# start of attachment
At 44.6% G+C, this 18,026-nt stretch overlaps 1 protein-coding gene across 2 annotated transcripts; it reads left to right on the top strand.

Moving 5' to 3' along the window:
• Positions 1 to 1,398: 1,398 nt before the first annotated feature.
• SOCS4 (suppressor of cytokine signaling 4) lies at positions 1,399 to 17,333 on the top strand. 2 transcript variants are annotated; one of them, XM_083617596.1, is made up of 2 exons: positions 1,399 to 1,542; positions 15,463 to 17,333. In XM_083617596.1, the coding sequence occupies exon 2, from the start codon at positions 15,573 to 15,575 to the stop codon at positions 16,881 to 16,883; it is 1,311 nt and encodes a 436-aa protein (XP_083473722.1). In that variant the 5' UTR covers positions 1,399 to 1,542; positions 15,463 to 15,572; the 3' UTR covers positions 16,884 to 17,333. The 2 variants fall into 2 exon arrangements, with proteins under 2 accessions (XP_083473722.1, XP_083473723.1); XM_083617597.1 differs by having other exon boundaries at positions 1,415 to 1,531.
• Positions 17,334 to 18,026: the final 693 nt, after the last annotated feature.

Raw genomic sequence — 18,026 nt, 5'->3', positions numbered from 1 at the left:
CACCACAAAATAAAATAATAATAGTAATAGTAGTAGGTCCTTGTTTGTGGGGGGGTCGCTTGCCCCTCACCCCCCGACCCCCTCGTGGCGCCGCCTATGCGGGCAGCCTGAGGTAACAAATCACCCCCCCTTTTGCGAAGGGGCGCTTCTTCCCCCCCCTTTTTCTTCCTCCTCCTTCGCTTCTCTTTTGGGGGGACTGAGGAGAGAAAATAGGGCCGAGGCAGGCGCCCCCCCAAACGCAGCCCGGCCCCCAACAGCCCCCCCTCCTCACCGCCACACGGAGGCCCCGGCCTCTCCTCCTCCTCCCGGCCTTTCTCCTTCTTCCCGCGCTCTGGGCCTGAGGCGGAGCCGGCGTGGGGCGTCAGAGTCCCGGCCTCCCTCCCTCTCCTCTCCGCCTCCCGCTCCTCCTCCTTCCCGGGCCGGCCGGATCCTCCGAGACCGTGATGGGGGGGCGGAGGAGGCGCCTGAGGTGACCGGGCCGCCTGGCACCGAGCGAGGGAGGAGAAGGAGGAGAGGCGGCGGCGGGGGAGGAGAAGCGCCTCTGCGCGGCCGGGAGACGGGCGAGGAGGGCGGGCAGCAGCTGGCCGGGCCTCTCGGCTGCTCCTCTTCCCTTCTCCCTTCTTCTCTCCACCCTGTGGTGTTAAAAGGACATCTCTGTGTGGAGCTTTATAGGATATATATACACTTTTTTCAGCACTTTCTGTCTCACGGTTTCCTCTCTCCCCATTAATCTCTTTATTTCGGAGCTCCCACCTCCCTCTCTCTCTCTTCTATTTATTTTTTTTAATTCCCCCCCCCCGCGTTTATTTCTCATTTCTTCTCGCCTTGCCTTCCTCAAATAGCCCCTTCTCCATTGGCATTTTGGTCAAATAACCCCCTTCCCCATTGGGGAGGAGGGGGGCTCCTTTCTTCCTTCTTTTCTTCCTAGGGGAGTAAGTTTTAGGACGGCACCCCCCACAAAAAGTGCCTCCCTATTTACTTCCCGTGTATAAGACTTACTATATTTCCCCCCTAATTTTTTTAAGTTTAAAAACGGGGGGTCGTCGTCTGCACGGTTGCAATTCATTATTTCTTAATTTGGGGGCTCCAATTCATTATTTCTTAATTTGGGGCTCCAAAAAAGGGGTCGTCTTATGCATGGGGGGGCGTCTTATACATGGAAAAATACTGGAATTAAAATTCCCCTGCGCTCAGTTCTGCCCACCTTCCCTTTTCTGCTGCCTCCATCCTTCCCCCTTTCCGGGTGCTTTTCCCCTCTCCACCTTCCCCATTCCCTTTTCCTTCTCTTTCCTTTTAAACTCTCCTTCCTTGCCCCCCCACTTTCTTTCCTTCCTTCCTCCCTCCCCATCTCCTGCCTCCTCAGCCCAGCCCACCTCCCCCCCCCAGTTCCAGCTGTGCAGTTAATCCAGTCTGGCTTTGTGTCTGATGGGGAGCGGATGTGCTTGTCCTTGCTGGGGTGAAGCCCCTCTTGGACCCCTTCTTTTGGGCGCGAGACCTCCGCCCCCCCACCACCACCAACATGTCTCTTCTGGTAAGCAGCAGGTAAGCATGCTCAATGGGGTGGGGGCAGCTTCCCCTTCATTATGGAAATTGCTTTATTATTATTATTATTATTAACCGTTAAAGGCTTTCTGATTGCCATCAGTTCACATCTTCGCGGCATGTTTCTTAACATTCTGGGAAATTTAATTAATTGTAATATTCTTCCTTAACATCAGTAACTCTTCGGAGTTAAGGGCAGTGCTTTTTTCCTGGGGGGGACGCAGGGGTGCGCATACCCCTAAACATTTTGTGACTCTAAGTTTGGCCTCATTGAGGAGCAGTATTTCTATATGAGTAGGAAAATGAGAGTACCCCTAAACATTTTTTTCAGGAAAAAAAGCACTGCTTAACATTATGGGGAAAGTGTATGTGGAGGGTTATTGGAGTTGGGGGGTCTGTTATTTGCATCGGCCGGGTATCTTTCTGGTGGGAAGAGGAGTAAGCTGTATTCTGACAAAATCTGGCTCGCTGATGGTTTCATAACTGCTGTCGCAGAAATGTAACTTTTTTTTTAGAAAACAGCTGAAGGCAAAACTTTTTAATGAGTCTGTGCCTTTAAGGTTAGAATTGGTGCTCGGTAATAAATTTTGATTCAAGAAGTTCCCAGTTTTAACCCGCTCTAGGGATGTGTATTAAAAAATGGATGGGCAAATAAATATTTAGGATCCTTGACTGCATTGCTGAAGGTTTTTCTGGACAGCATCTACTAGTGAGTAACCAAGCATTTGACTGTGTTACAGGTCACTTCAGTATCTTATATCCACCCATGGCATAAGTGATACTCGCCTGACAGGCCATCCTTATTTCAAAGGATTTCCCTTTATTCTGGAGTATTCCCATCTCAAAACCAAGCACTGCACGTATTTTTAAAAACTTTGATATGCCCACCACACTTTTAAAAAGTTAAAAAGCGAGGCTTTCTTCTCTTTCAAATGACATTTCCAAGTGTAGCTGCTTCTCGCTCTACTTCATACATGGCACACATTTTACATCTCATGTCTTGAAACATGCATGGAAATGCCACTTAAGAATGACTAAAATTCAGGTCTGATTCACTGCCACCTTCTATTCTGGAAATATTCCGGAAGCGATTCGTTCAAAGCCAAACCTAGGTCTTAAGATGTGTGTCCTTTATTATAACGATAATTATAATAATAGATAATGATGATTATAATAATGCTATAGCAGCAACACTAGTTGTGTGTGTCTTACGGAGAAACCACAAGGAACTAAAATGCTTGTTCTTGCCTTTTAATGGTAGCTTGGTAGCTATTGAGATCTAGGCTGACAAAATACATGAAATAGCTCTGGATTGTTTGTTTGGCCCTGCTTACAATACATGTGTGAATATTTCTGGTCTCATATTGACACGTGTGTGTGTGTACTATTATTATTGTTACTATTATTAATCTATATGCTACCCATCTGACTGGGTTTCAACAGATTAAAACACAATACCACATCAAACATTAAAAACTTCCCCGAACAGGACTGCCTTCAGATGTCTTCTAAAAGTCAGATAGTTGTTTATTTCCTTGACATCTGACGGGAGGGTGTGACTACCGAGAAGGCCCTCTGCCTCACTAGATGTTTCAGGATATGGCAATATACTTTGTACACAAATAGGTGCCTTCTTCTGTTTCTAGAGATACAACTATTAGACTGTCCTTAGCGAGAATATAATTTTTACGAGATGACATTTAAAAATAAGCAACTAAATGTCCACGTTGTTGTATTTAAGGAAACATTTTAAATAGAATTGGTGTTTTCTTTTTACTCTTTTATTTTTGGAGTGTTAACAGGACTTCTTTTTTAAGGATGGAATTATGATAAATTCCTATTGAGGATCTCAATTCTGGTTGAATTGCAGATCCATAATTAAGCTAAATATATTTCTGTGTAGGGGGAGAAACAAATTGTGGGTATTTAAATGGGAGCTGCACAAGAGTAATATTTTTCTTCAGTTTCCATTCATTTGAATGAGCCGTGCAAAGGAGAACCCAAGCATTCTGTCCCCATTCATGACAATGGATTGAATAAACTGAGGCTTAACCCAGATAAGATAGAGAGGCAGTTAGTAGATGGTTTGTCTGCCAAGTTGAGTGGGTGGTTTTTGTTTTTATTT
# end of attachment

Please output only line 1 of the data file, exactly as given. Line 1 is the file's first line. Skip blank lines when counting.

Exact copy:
At 44.6% G+C, this 18,026-nt stretch overlaps 1 protein-coding gene across 2 annotated transcripts; it reads left to right on the top strand.